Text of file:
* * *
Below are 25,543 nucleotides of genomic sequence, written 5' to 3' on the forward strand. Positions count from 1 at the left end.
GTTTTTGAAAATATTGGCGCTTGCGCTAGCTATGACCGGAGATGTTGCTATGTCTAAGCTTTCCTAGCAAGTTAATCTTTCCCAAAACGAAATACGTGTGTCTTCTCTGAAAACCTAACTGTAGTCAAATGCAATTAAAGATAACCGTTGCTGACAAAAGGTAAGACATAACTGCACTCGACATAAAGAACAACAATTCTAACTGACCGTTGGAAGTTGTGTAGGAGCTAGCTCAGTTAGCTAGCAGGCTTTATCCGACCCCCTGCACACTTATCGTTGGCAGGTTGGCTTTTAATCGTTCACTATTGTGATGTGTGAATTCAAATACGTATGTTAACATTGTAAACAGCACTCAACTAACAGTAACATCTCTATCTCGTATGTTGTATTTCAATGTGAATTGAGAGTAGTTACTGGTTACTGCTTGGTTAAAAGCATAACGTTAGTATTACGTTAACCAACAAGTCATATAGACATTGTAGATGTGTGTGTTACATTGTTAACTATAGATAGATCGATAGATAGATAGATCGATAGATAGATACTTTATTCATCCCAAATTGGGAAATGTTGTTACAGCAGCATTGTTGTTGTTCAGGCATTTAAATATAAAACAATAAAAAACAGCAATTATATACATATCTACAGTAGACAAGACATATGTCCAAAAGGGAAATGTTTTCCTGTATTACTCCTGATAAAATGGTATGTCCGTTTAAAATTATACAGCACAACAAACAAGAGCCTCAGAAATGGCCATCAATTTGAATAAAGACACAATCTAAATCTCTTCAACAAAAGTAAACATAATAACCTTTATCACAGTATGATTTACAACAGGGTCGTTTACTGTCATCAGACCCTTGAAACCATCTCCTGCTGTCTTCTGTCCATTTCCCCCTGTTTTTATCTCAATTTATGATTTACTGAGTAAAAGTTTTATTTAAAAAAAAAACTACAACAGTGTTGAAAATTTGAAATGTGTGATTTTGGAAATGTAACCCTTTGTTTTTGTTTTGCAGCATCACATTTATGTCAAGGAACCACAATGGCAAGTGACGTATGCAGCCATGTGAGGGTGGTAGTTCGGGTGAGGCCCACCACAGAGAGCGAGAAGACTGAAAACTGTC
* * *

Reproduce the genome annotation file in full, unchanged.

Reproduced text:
Below are 25,543 nucleotides of genomic sequence, written 5' to 3' on the forward strand. Positions count from 1 at the left end.
GTTTTTGAAAATATTGGCGCTTGCGCTAGCTATGACCGGAGATGTTGCTATGTCTAAGCTTTCCTAGCAAGTTAATCTTTCCCAAAACGAAATACGTGTGTCTTCTCTGAAAACCTAACTGTAGTCAAATGCAATTAAAGATAACCGTTGCTGACAAAAGGTAAGACATAACTGCACTCGACATAAAGAACAACAATTCTAACTGACCGTTGGAAGTTGTGTAGGAGCTAGCTCAGTTAGCTAGCAGGCTTTATCCGACCCCCTGCACACTTATCGTTGGCAGGTTGGCTTTTAATCGTTCACTATTGTGATGTGTGAATTCAAATACGTATGTTAACATTGTAAACAGCACTCAACTAACAGTAACATCTCTATCTCGTATGTTGTATTTCAATGTGAATTGAGAGTAGTTACTGGTTACTGCTTGGTTAAAAGCATAACGTTAGTATTACGTTAACCAACAAGTCATATAGACATTGTAGATGTGTGTGTTACATTGTTAACTATAGATAGATCGATAGATAGATAGATCGATAGATAGATACTTTATTCATCCCAAATTGGGAAATGTTGTTACAGCAGCATTGTTGTTGTTCAGGCATTTAAATATAAAACAATAAAAAACAGCAATTATATACATATCTACAGTAGACAAGACATATGTCCAAAAGGGAAATGTTTTCCTGTATTACTCCTGATAAAATGGTATGTCCGTTTAAAATTATACAGCACAACAAACAAGAGCCTCAGAAATGGCCATCAATTTGAATAAAGACACAATCTAAATCTCTTCAACAAAAGTAAACATAATAACCTTTATCACAGTATGATTTACAACAGGGTCGTTTACTGTCATCAGACCCTTGAAACCATCTCCTGCTGTCTTCTGTCCATTTCCCCCTGTTTTTATCTCAATTTATGATTTACTGAGTAAAAGTTTTATTTAAAAAAAAAACTACAACAGTGTTGAAAATTTGAAATGTGTGATTTTGGAAATGTAACCCTTTGTTTTTGTTTTGCAGCATCACATTTATGTCAAGGAACCACAATGGCAAGTGACGTATGCAGCCATGTGAGGGTGGTAGTTCGGGTGAGGCCCACCACAGAGAGCGAGAAGACTGAAAACTGTC